Sunday Morning ~ On The Road Again
Bwenzi ndi mtanthira, mlamba udaolotsa khoswe. ~ Friendship is a bridge; the fish helped the mouse to cross.
~ Chewa proverb
June 20, 2021
It feels strange to sleep in a strange bed. After the year and a half of staying put, roaming from room to room in my own house, waking next to the same lamp and pile of books on my bedside table, performing the rote morning routine, my sense of adventure has been muted. I’ve had the most consistent year of my life: same house, same bed, same cat asking for her breakfast. I haven’t been bored, which honestly, surprised me. I slid in to the routine and created a full day, working on long neglected projects like they were exciting new friends. I found I settled into solitude more easily than I imagined. Opening up again is taking some consideration.
We planned this road trip months ago when Kathy said she was auditioning for the play. From our little zoom corners we said we should do a road trip to see her on stage. Yes! That would be fun! Our first trip in a long time! That was before we knew the vaccinations would be so efficiently distributed. We smugly thought we’d have our own little vaccinated bubble. I’d even planned to make matching masks. And here we are, six months later, trying to remember how to carry on a fully dressed conversation with eye contact.
I was anxious leaving my nest! That was a new feeling for me. Usually I can’t wait to get onto the road, never fearing the place would collapse without me. But with the every day attention, minute by minute observations of details to attend to, I started thinking it couldn’t survive a day without my fussing. I have created a monster, for sure. Those peonies don’t stake themselves, and what if the clematis blooms when I am away? Who will tell those blossoms they love them? The cat might get depressed. I was feeling rather self-important. Not enough to make me miss a trip with friends, but I can’t deny the anxiety was there. But soon the grand kids will be on my lap and that’s a strong pull.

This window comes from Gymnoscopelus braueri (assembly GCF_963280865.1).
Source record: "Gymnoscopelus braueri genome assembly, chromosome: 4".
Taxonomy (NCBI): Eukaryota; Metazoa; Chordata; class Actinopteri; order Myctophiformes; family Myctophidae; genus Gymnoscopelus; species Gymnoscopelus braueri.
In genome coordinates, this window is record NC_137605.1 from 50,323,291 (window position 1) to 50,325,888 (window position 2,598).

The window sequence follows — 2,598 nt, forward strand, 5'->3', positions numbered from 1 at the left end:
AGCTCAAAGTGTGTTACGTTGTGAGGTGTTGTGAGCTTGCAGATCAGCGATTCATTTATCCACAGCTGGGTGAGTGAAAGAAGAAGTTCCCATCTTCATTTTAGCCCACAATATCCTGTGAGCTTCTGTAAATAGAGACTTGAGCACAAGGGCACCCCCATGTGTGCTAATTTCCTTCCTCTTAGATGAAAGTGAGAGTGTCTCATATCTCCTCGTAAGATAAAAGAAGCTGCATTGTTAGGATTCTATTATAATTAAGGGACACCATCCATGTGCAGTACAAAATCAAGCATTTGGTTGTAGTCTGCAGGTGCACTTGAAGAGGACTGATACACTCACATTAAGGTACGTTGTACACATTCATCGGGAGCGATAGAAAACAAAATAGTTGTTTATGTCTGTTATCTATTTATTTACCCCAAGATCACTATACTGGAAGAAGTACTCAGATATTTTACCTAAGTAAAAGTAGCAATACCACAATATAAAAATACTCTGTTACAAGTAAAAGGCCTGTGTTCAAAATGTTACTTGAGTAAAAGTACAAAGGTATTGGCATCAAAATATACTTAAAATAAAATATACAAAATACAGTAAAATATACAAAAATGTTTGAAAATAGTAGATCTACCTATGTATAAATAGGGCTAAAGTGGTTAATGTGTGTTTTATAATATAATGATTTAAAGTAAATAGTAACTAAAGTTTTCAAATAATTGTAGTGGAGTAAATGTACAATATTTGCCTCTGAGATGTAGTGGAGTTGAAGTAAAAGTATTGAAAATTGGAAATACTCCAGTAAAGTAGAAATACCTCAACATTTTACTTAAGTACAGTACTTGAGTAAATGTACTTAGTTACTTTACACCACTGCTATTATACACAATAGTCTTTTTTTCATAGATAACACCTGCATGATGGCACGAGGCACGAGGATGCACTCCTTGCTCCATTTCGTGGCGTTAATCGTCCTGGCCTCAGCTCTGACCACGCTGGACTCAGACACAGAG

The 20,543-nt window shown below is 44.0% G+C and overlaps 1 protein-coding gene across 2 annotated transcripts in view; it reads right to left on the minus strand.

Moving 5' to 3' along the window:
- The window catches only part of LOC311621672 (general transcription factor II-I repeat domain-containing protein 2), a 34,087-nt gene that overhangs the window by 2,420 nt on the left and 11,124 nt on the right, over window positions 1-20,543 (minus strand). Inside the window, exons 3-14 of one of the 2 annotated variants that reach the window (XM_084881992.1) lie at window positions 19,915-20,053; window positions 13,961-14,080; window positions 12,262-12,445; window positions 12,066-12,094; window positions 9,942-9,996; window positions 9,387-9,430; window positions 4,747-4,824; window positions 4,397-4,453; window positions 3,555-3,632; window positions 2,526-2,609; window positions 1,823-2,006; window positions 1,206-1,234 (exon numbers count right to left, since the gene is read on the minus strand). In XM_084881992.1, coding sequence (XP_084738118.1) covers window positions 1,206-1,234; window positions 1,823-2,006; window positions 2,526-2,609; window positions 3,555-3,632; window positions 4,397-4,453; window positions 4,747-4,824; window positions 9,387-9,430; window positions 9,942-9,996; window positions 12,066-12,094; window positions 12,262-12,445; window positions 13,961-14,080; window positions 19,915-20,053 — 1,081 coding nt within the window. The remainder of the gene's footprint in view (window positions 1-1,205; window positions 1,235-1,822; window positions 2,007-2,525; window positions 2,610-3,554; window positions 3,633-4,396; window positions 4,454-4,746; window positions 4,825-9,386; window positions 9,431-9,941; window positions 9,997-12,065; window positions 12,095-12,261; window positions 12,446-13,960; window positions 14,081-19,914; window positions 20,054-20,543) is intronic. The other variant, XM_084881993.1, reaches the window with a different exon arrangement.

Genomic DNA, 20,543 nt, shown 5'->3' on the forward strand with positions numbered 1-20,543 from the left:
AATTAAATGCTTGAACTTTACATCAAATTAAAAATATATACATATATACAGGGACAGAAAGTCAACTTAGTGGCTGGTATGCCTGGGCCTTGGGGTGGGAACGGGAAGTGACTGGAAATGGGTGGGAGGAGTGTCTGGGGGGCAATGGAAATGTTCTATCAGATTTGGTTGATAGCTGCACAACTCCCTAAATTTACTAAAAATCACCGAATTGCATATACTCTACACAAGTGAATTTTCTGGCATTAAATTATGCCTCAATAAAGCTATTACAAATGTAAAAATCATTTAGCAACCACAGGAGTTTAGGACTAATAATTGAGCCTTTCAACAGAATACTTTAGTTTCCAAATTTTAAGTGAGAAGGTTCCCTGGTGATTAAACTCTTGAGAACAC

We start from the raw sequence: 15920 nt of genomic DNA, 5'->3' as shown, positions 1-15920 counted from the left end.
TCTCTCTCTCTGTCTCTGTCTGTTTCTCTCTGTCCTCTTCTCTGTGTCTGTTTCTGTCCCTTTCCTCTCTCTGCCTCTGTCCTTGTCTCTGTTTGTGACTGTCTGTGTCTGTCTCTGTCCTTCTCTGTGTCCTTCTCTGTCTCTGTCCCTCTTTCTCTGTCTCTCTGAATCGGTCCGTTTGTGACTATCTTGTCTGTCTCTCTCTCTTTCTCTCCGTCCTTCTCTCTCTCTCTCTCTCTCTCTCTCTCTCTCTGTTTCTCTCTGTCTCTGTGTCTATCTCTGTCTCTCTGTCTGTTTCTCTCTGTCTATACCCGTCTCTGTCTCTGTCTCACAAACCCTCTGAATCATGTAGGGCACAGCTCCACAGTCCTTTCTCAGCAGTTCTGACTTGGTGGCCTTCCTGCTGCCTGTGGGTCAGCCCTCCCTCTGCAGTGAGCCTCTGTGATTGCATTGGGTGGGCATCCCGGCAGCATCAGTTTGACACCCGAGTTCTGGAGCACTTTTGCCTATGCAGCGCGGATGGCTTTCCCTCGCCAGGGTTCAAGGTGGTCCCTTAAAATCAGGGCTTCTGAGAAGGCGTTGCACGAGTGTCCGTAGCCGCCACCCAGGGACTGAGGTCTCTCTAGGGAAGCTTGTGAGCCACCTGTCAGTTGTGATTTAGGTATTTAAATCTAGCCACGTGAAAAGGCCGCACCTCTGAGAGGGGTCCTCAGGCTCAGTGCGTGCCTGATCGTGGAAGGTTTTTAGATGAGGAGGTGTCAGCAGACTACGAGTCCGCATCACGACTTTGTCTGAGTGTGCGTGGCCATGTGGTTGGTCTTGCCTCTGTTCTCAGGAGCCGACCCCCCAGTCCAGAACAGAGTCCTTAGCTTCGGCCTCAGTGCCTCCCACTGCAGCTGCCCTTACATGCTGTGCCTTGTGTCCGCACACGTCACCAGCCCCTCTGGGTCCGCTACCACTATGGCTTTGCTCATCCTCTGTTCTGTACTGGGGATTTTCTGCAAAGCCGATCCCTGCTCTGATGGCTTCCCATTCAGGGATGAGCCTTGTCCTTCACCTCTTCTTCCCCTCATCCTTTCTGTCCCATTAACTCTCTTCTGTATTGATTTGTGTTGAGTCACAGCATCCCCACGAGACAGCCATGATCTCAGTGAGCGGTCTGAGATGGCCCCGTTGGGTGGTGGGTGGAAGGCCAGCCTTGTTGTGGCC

The first stop is a visit with an old friend where I spent last night. We met when I was just shy of my fourth birthday when I moved into the house on Pomiciticut Ave, a shady dead end road with a yard and a best friend across the street. Her daughter got married yesterday in Oregon and I am in New Hampshire with Barbara, her mom, who was unable to make the long trip out there. We watched the wedding via zoom then had our own little dinner celebration. I’m so grateful for this blessing of long-time friends. This trip will be full of them. We reminisced about growing up in Maynard, We talked about the history of the town and how the mill shaped it’s prosperity and decline. Barbara said she remembered skating on the mill pond as a kid and wondering each time what color the ice would be. I wondered aloud how much that had to do with the high rates of cancer in town. Tuesday I’ll go back for a visit there and enter the mill building for the first time in my life. I walked by there every day growing up, a mysterious chain of enormous brick structures, the iconic clock tower rising from the center. I never appreciated the architecture or the enormity, nor how it shaped so many careers of my friends.
Barbara and I talked about the celebration of Juneteenth and how little racial diversity we had in our town of immigrants: Italian, Polish, and Finnish were the ones I could recall. I knew of only two Jewish families, but Barbara said there were four. There were no black families and only one small group of Puerto Ricans. We had two Finnish steam baths in town! We had two Catholic churches, one just for the Polish, and in a town covering only one square mile, this amazes me now. We had three dress shops, two men’s clothing stores, a Woolworths, three grocery stores, and a drug store with a real soda fountain in our little downtown area. We were known for being the town with the most bars per capita.
I’m looking forward to our long car trip to Tennessee. Kathy, (voted most dramatic for senior superlatives) is still at it and I can’t wait to see her on stage. We’ll probably not stop talking for the whole fifteen hours. It’ll be an extended version of our teenage trips to Hampton Beach, but safer since we’ll only have the legal limit of passengers. We’ll have our postponed reunion of the solid bonds created in this town.
It feels like so many good things are happening now. While still miles to go, our new holiday of Juneteenth makes me joyful. I keep thinking we are not going back to not knowing. I want to follow where this new road leads and discover truths unburied along the way. Learning is not scary anymore. The guilt and shame is giving way to a more powerful feeling of recognizing how much better we can be. We’re talking about it.
Love to all,